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Is the History of Religions on the Brink of a New Axial Age?
March 12, 2014 @ 7:00 pm - 9:00 pm
Presented By: Paul Knitter, PhD
Given the present state of the world in which various forms of violence threaten the well-being of people and planet, given the role that the religions of the world are playing in that violence, many religious believers and leaders feel called to fashion a new axial age in the religious history of humankind. Similar to the first axial age (800 to 200 BCE), this will call for a radical transformation in religious awareness – this time, a shift from interreligious competition and dominance to interreligious cooperation and dialogue. Our conversation will explore the necessity, the complexity, and the possibility of such an axial transformation.
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About Our Presenter:
Paul Knitter is the Emeritus Paul Tillich Professor of Theology, World Religions, and Culture at Union Theological Seminary, New York. He is also Emeritus Professor of Theology at Xavier University in Cincinnati, OH. He received a Licentiate in theology from the Pontifical Gregorian University in Rome (1966) and a doctorate from the University of Marburg, Germany (1972). Most of his research and publications have dealt with religious pluralism and interreligious dialogue. Since his ground-breaking 1985 book, No Other Name? he has been exploring how the religious communities of the world can cooperate in promoting human and ecological well-being. This is the topic of: One Earth Many Religions: Multifaith Dialogue and Global Responsibility(1995). In 2002, he published a critical survey of Christian approaches to other religions:Introducing Theologies of Religions (2002).Without Buddha I Could Not Be a Christian,was published in Oct. 2009.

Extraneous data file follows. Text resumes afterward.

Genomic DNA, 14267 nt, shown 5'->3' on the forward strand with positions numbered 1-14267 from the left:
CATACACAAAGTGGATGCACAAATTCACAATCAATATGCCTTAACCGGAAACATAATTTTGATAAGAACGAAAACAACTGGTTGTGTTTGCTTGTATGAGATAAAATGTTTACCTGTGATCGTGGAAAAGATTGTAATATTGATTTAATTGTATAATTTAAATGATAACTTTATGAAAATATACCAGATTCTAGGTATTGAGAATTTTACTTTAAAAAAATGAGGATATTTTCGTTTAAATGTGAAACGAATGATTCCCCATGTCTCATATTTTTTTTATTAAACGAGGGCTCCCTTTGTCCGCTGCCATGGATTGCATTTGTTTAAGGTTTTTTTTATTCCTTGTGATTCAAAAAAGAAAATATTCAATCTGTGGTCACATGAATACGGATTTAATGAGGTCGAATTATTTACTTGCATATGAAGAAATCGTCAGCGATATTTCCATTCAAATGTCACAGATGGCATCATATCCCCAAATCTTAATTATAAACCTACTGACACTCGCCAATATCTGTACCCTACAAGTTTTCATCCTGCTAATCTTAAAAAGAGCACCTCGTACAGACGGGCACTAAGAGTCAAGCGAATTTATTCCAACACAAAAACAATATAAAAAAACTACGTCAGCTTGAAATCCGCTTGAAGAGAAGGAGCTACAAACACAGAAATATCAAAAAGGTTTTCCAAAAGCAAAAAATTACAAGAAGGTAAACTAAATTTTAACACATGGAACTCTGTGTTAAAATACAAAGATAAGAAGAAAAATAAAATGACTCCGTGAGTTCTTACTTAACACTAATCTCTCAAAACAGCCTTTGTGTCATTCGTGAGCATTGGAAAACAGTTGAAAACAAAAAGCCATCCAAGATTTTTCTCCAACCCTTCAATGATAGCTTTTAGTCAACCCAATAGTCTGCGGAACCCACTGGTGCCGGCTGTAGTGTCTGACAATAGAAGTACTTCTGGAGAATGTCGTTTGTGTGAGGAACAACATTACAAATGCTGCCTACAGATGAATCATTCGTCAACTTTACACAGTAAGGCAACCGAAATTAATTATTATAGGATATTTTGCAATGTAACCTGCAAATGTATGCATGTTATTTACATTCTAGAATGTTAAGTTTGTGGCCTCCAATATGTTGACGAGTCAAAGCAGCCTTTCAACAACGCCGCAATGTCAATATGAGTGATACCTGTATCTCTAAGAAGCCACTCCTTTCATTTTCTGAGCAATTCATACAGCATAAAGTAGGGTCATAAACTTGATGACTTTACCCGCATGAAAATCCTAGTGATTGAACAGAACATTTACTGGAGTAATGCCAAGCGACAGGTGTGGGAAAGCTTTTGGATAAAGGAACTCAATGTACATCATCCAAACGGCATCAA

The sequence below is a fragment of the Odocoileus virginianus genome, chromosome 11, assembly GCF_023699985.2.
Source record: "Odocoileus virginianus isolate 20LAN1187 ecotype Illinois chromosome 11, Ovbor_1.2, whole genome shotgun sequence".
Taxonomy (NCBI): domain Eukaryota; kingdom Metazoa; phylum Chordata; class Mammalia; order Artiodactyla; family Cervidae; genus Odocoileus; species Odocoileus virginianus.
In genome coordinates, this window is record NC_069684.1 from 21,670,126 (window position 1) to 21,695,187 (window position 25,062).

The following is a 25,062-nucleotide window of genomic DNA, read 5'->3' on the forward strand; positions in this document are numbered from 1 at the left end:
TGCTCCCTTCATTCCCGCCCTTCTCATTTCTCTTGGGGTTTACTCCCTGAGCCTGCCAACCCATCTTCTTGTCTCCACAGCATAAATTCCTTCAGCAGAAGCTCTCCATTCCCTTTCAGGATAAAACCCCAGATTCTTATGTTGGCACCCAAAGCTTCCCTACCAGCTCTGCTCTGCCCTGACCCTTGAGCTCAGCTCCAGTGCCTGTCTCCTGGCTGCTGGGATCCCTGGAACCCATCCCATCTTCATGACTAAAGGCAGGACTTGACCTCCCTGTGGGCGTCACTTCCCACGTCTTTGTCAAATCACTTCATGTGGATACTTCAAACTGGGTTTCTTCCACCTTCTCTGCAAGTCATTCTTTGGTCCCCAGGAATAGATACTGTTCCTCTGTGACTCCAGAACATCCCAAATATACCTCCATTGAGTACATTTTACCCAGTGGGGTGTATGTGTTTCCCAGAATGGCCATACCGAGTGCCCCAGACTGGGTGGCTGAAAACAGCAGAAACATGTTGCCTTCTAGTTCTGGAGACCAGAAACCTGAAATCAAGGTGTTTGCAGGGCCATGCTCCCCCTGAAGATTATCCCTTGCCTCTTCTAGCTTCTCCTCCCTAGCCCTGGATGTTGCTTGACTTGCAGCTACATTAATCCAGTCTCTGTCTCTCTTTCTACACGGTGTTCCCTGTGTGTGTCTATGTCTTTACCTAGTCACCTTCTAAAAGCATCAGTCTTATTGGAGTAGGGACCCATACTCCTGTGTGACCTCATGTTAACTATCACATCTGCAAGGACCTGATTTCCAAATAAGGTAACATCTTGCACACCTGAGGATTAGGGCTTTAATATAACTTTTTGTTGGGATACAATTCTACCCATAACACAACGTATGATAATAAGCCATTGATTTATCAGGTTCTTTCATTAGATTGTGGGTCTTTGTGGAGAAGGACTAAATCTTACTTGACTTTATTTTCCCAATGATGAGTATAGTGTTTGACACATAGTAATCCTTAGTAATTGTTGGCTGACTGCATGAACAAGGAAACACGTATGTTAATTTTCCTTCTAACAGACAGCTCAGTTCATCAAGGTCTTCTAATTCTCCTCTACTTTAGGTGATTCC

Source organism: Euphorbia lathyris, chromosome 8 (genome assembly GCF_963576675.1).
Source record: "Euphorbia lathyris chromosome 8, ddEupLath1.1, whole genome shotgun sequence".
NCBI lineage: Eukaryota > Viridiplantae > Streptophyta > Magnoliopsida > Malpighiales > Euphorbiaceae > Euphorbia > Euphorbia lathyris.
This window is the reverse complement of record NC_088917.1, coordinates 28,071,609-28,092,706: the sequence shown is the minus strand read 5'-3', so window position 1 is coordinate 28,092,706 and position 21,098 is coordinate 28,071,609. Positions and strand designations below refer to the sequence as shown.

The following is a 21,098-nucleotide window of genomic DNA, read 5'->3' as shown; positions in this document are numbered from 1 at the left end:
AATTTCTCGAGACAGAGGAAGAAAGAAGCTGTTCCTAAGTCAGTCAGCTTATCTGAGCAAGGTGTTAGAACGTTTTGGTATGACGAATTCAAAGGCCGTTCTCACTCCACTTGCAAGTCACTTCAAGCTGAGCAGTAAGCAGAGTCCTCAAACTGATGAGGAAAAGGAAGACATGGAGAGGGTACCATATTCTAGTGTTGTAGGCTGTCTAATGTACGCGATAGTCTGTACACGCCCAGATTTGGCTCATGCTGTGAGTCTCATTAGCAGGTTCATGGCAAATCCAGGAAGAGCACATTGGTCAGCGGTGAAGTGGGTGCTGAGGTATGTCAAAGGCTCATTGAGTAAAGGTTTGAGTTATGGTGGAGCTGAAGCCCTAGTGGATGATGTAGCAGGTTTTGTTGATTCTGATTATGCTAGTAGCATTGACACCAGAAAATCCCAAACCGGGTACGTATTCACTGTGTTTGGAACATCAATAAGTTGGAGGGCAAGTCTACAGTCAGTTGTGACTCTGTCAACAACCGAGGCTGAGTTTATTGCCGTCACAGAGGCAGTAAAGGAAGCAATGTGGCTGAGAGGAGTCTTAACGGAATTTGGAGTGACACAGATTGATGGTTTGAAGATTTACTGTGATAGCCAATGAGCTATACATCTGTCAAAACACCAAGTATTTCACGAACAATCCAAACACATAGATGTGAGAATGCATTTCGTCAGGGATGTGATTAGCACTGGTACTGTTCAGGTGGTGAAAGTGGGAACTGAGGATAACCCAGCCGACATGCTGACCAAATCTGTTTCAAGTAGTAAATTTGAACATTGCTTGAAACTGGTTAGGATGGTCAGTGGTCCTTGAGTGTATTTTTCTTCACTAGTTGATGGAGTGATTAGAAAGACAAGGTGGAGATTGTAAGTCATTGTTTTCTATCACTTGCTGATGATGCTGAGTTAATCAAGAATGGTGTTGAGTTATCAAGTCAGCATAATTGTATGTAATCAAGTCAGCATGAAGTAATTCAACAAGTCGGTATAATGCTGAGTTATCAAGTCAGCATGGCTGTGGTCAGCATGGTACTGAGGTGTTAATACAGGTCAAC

From 1986-2004, Knitter served on the Board of Directors for CRISPAZ (Christians for Peace in El Salvador). He also serves on the Board of Trustees for the International, Interreligious Peace Council, formed after the 1993 World Parliament of Religions, to promote interreligious peace-making projects.